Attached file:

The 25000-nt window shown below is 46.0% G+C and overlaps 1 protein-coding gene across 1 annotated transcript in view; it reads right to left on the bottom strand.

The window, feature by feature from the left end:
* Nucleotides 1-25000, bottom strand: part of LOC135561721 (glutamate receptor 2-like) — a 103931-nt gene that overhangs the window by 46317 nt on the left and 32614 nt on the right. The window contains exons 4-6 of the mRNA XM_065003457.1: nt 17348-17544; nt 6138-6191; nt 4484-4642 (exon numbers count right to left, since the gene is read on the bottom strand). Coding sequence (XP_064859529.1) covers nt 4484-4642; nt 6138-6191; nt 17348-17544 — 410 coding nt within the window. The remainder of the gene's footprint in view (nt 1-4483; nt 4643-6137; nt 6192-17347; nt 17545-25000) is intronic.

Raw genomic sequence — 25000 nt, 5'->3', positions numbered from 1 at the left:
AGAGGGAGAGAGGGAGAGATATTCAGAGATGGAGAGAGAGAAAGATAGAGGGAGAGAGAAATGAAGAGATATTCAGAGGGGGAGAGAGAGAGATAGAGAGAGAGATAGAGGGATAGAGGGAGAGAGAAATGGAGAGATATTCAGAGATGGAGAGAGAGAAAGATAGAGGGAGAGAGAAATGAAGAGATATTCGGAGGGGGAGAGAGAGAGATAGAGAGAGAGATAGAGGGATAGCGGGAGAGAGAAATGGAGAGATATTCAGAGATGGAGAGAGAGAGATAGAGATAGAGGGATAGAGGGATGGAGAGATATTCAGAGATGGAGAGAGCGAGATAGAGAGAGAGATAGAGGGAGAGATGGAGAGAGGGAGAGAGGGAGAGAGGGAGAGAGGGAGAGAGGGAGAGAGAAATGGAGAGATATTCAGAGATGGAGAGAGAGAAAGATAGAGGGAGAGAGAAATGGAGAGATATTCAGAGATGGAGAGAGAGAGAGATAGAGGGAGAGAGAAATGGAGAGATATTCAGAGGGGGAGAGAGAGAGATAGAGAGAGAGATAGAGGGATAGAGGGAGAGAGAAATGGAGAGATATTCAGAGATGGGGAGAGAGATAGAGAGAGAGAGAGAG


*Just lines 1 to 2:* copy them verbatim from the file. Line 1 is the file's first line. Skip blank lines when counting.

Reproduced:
The 25000-nt window shown below is 46.0% G+C and overlaps 1 protein-coding gene across 1 annotated transcript in view; it reads right to left on the bottom strand.

The window, feature by feature from the left end: